Updated: Feb 21
I was at boarding school when I got my first period around 35 years ago. I rang my Mum and whispered my news into the public phone in the hall of my boarding house. I think I had some sanitary supplies and being at an all-girls school I was familiar with ‘the curse’. At least I didn’t have to ask my housemistress for the complicated mattress size pads she had available which were held in place by some belt-like contraption! Back then girls were not well-prepared for the first bleed. I remember my Mum stashing some sanitary pads in the top of my wardrobe, but I don’t remember ‘the talk’. Maybe I have just blanked out the excruciatingly embarrassing conversation!
Menarche is the magical moment a girl gets her first period. It is the threshold into womanhood and once through it, she is on a path to experiencing around 500 periods until menopause drifts in and turns off the tap.
Menarche usually happens about two years after breasts develop (thelarche) and between 4 to 6 months after the growth of pubic and underarm hair. Most girls start their period around the age of 12 or 13, though the first period can come anytime between 9 and 16, depending upon height, weight, and cultural background.
We dubbed it ‘the curse’ because our culture never portrayed it as a good thing, or a special thing, only a cursed thing. We generally moaned about it and reluctantly put up with it. Summer was a minefield of possible leaks on light dresses, other than that I gave as little thought to it as possible.
I only learned in my 40s what power I could harness by working with my cycle. I joined a Red Tent women’s circle and read a book called Her Blood is Gold by Lara Owens that flipped my perspective on the menstrual cycle on its head.
This gift we are given as women is profound. Our cycling bodies guide us and speak to us. Our cycle is a compass that shows us where we need to destress, to self-care, to breathe in and out with the seasons of our life. And its purpose is to bring new life. It is miraculous. Many cultures celebrate this time but here in the west, we sanitize it and often treat it more like a disease. The internet revealed many examples of indigenous and cultural menarche celebrations.
The Mescalero Apaches place high importance on their menarche ceremony, and it is regarded as the most important ritual in their tribe. Each year there is an eight-day event celebrating all the girls who have menstruated in the past year. The days are split between feasting and private ceremonies reflecting on their new womanly status.
The Ulithi tribe of Micronesia call a girl's menarche kufar. She goes to a menstrual house, where the women bathe her and recite spells. She will have to return to the menstruation hut every time she menstruates. Her parents build her a private hut that she will live in until she is married.
In Sri Lanka an astrologer is contacted to study the alignment of stars when the girl experiences menarche because it is believed that her future can be predicted. The women of the family then gather in her home and scrub her in a ritual bathing ceremony. Her family then throws a familial party at which the girl wears white and may receive gifts.
The indigenous Nootka from the Pacific North coast in Canada believe that physical endurance is the most important quality in young women. At menarche, the girl is taken out to sea and left there to swim back.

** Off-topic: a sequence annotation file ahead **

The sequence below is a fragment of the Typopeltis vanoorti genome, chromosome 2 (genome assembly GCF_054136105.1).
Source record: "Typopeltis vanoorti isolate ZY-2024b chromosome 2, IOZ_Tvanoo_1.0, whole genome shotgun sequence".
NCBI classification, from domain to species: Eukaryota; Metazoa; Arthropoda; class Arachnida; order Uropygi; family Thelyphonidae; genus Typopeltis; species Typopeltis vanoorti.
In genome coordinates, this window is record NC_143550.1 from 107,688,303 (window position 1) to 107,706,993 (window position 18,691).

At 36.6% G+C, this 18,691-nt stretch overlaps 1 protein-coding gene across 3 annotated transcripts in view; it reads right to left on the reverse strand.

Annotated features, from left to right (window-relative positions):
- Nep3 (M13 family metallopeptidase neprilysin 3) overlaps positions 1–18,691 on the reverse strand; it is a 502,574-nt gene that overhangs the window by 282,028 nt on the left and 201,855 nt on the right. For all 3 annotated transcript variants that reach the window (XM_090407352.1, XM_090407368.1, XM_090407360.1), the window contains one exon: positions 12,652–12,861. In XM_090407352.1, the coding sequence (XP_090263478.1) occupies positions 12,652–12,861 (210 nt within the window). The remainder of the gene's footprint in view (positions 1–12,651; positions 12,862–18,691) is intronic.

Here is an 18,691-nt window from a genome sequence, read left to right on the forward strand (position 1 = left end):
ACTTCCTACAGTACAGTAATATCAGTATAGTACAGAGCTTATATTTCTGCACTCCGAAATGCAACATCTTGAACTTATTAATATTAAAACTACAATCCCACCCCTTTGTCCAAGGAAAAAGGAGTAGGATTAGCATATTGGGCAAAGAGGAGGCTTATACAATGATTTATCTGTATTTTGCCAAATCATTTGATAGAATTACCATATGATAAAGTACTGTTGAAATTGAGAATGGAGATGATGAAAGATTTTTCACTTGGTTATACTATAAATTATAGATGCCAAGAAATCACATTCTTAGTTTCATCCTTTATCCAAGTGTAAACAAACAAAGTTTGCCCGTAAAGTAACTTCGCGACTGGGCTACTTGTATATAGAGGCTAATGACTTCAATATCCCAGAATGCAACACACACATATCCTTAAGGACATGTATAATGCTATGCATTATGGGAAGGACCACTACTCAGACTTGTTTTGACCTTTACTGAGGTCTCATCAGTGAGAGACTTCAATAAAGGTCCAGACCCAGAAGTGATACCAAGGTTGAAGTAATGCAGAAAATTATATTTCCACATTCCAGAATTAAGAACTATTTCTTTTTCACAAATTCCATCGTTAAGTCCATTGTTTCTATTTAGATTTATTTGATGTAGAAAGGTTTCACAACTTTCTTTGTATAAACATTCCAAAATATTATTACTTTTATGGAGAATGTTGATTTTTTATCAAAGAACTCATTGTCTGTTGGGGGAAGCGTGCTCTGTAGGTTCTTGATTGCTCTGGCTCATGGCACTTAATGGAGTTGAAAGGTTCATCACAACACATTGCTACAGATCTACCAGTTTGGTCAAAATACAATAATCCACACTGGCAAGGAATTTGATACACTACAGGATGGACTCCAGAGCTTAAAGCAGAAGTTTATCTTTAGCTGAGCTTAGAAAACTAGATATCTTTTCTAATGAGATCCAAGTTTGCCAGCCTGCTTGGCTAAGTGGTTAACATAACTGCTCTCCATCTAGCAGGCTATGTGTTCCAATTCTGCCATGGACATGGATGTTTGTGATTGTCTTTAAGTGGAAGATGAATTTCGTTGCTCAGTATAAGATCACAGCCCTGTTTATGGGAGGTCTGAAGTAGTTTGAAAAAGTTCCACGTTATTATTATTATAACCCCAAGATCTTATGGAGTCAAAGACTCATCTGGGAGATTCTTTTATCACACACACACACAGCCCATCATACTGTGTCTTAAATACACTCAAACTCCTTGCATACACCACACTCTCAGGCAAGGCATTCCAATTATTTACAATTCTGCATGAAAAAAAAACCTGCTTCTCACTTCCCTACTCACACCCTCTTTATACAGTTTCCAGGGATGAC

Some indigenous tribes in Australia teach the girl the ways of womanhood by the other women in her tribe. Her mother builds her a hut to which she confines herself for the remainder of her menses. The hut is burned, and she is submerged in the river at the end of menstruation. Other groups decorate the girl with red and white ochre after a ritual bathing when returning to her community after her first bleed.
I would love to see our culture celebrate the menstrual cycle by honouring young women who start their journey.
Some ‘alternative’ Westerners do hold a celebration for this occasion. It can be known as a Period Party, a Red Party, a Menarche Party, a Maidening Ritual, a First Moon Party, or a Threshold Ceremony. However, as this is not a cultural ‘norm’ and other girls in her peer group may not have heard of such a celebration, it may mean a girl feels awkward celebrating. Girls often feel embarrassed or ashamed of this milestone thanks to the taboo surrounding menstruation and the last thing they want is to be honoured in front of a large group. Perhaps she would feel more comfortable with only women present, it depends on the individual.
There is a hilarious YouTube video about a girl who lied about her first period. Her mum threw her an extravagant period party by way of ‘punishment’ for fibbing. It’s worth a watch, even to get ideas of what not to do…or maybe do!
There has been a movement of ‘red parties’ in recent years though. Just Google ‘red party for girls’ and you’ll bring up a plethora of Pinterest pages and articles with lots of ideas.
I have heard of families that mark menarche in subtle yet beautiful ways. A bunch of flowers, a small gift, a dinner in a restaurant. For my daughter, I weaved her a special basket. I used white cloth on which I had written all her female ancestors’ names. I wove her baby teeth into the basket with red thread. I asked all the significant women in her life (all who are overseas or interstate) to send her a gift and some words of wisdom. I bought her a book on womanhood and made her a gift box containing crystals, pads, chocolate and tea. We went through old photos and her baby book I’d put together.
It could be really special to dream up a way to celebrate this incredible milestone with your girl. To welcome her into the mysteries and power of womanhood with love and wisdom, to show her a new way—that her thirty-odd years of menstrual cycling can be a blessing, not a curse.